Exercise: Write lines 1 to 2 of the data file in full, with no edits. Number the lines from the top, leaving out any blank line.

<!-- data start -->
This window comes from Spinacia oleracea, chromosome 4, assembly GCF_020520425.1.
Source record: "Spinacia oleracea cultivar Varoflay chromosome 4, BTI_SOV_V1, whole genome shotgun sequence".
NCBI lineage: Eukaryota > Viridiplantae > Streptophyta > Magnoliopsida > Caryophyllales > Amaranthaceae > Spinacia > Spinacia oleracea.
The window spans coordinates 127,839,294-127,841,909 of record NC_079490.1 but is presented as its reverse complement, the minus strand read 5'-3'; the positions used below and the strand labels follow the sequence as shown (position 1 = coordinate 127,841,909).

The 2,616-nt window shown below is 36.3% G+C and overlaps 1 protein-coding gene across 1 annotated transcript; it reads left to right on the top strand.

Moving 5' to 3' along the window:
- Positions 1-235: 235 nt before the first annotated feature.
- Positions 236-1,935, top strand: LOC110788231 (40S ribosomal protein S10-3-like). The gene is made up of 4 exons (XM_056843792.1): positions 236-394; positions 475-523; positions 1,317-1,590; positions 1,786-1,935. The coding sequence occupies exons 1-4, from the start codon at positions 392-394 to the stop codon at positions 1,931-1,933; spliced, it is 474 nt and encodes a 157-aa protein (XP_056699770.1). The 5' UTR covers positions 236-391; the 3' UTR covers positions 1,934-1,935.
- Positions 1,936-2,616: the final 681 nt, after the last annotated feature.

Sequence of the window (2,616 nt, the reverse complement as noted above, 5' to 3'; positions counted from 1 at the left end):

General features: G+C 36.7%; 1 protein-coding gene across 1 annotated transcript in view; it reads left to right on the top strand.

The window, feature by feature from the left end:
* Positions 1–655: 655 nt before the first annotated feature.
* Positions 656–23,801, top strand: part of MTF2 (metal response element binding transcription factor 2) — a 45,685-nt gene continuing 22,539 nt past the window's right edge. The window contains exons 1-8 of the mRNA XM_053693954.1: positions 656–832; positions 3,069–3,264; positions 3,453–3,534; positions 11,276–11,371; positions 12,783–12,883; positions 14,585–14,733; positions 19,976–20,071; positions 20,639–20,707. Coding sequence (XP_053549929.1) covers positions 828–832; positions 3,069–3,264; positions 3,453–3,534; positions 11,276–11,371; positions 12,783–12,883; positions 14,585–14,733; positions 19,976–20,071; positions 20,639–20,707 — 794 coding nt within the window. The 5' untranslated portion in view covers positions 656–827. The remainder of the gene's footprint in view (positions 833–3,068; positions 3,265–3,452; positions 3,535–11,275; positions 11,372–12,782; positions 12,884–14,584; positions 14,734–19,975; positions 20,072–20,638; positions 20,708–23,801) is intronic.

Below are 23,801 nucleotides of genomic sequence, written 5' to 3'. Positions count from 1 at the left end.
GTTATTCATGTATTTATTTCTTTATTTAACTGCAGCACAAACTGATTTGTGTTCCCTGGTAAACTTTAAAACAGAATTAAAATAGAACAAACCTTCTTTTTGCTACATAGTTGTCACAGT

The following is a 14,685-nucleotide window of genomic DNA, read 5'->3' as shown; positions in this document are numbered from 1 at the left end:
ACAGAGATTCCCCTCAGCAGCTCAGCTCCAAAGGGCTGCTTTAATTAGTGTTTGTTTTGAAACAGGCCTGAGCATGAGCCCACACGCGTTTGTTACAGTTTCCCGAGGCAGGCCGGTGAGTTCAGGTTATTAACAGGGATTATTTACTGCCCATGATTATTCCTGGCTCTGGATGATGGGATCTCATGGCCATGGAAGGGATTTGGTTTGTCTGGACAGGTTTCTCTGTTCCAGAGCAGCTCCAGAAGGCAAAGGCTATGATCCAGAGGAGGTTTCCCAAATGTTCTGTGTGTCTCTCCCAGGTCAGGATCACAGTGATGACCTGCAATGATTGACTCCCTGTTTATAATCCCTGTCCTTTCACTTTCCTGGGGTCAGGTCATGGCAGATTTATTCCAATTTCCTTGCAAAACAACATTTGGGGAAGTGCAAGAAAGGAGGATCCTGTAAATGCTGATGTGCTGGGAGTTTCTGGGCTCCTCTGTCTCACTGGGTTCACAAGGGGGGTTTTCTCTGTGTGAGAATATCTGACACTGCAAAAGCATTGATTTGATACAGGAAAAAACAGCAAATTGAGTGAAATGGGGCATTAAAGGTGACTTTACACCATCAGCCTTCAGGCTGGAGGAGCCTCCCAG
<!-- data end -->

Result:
This window comes from Spinacia oleracea, chromosome 4, assembly GCF_020520425.1.
Source record: "Spinacia oleracea cultivar Varoflay chromosome 4, BTI_SOV_V1, whole genome shotgun sequence".